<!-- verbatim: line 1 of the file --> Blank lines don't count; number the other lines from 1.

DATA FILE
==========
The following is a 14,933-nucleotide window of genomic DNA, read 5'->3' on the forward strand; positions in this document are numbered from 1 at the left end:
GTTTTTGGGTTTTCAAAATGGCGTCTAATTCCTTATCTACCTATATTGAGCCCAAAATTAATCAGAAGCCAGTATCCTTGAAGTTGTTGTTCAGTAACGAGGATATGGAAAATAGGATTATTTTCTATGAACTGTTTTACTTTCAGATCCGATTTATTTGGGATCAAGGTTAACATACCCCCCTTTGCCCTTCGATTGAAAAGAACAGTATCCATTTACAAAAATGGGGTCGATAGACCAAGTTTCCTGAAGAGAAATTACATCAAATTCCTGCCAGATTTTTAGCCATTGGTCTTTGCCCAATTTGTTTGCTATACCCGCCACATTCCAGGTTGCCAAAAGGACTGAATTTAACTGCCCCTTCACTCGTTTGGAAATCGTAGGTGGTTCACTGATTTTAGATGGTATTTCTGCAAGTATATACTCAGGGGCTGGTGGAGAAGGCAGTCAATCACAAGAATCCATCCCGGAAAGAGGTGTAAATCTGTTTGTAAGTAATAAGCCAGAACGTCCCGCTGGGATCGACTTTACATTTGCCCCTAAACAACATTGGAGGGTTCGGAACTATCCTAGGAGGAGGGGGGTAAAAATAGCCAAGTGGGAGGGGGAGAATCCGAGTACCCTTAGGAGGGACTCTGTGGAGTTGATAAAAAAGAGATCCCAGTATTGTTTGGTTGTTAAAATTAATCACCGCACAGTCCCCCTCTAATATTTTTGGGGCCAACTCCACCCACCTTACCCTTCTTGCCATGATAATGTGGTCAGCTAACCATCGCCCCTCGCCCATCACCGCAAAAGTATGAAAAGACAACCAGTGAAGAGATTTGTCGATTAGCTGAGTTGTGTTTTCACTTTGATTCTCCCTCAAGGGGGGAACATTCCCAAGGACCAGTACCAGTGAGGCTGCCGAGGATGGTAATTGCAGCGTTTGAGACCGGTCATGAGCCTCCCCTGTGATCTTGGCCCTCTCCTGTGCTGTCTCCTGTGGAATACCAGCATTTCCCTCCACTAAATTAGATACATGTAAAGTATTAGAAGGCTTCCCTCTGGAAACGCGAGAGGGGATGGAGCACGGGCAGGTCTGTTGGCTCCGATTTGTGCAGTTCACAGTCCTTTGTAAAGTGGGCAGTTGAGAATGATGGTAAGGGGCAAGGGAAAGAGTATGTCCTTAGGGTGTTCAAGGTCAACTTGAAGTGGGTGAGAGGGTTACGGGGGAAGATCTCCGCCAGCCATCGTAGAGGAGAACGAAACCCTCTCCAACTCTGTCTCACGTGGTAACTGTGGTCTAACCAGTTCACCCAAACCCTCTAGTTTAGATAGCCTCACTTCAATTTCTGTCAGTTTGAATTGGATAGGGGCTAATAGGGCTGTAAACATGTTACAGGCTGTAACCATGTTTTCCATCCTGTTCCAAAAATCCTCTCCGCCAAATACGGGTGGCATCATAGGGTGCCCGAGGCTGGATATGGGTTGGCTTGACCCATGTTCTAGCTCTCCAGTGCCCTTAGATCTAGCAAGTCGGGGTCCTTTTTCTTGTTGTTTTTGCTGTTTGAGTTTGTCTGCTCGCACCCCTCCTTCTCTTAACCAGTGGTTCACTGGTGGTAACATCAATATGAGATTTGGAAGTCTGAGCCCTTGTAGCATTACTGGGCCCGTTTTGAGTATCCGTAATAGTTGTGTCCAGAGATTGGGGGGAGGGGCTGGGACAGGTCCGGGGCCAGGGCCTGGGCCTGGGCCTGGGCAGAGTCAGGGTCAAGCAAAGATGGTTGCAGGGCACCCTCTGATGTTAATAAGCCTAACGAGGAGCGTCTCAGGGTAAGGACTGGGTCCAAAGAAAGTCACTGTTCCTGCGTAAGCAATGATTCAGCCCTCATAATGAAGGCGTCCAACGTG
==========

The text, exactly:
The following is a 14,933-nucleotide window of genomic DNA, read 5'->3' on the forward strand; positions in this document are numbered from 1 at the left end: